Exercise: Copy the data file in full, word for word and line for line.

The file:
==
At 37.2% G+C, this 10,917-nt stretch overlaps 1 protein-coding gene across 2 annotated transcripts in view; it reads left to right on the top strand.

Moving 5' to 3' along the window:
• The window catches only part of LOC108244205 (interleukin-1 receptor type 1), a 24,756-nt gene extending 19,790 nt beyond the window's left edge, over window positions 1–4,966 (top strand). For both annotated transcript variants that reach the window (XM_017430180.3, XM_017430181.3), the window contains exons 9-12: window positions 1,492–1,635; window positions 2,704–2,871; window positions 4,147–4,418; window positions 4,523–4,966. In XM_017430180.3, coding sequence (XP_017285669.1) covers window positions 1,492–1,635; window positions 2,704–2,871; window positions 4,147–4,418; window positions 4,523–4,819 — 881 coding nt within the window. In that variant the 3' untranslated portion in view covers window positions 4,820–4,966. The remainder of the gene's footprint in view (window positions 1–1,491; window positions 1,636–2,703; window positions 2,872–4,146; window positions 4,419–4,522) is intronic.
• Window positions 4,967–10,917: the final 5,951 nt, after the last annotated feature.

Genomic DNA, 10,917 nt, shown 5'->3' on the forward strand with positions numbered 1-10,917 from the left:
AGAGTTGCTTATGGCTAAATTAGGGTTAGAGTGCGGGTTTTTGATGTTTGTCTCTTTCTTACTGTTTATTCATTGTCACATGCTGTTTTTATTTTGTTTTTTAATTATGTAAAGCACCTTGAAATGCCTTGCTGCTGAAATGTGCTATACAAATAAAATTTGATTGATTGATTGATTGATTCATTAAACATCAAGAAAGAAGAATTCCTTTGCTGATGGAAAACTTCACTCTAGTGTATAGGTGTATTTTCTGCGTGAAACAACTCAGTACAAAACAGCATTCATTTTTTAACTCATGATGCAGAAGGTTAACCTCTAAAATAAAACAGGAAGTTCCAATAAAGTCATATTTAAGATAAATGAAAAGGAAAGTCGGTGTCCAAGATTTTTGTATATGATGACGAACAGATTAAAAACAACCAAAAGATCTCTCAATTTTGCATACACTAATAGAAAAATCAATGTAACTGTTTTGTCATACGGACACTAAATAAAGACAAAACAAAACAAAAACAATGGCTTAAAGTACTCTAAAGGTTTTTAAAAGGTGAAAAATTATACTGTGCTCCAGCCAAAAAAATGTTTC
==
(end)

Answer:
At 37.2% G+C, this 10,917-nt stretch overlaps 1 protein-coding gene across 2 annotated transcripts in view; it reads left to right on the top strand.

Moving 5' to 3' along the window:
• The window catches only part of LOC108244205 (interleukin-1 receptor type 1), a 24,756-nt gene extending 19,790 nt beyond the window's left edge, over window positions 1–4,966 (top strand). For both annotated transcript variants that reach the window (XM_017430180.3, XM_017430181.3), the window contains exons 9-12: window positions 1,492–1,635; window positions 2,704–2,871; window positions 4,147–4,418; window positions 4,523–4,966. In XM_017430180.3, coding sequence (XP_017285669.1) covers window positions 1,492–1,635; window positions 2,704–2,871; window positions 4,147–4,418; window positions 4,523–4,819 — 881 coding nt within the window. In that variant the 3' untranslated portion in view covers window positions 4,820–4,966. The remainder of the gene's footprint in view (window positions 1–1,491; window positions 1,636–2,703; window positions 2,872–4,146; window positions 4,419–4,522) is intronic.
• Window positions 4,967–10,917: the final 5,951 nt, after the last annotated feature.

Genomic DNA, 10,917 nt, shown 5'->3' on the forward strand with positions numbered 1-10,917 from the left:
AGAGTTGCTTATGGCTAAATTAGGGTTAGAGTGCGGGTTTTTGATGTTTGTCTCTTTCTTACTGTTTATTCATTGTCACATGCTGTTTTTATTTTGTTTTTTAATTATGTAAAGCACCTTGAAATGCCTTGCTGCTGAAATGTGCTATACAAATAAAATTTGATTGATTGATTGATTGATTCATTAAACATCAAGAAAGAAGAATTCCTTTGCTGATGGAAAACTTCACTCTAGTGTATAGGTGTATTTTCTGCGTGAAACAACTCAGTACAAAACAGCATTCATTTTTTAACTCATGATGCAGAAGGTTAACCTCTAAAATAAAACAGGAAGTTCCAATAAAGTCATATTTAAGATAAATGAAAAGGAAAGTCGGTGTCCAAGATTTTTGTATATGATGACGAACAGATTAAAAACAACCAAAAGATCTCTCAATTTTGCATACACTAATAGAAAAATCAATGTAACTGTTTTGTCATACGGACACTAAATAAAGACAAAACAAAACAAAAACAATGGCTTAAAGTACTCTAAAGGTTTTTAAAAGGTGAAAAATTATACTGTGCTCCAGCCAAAAAAATGTTTC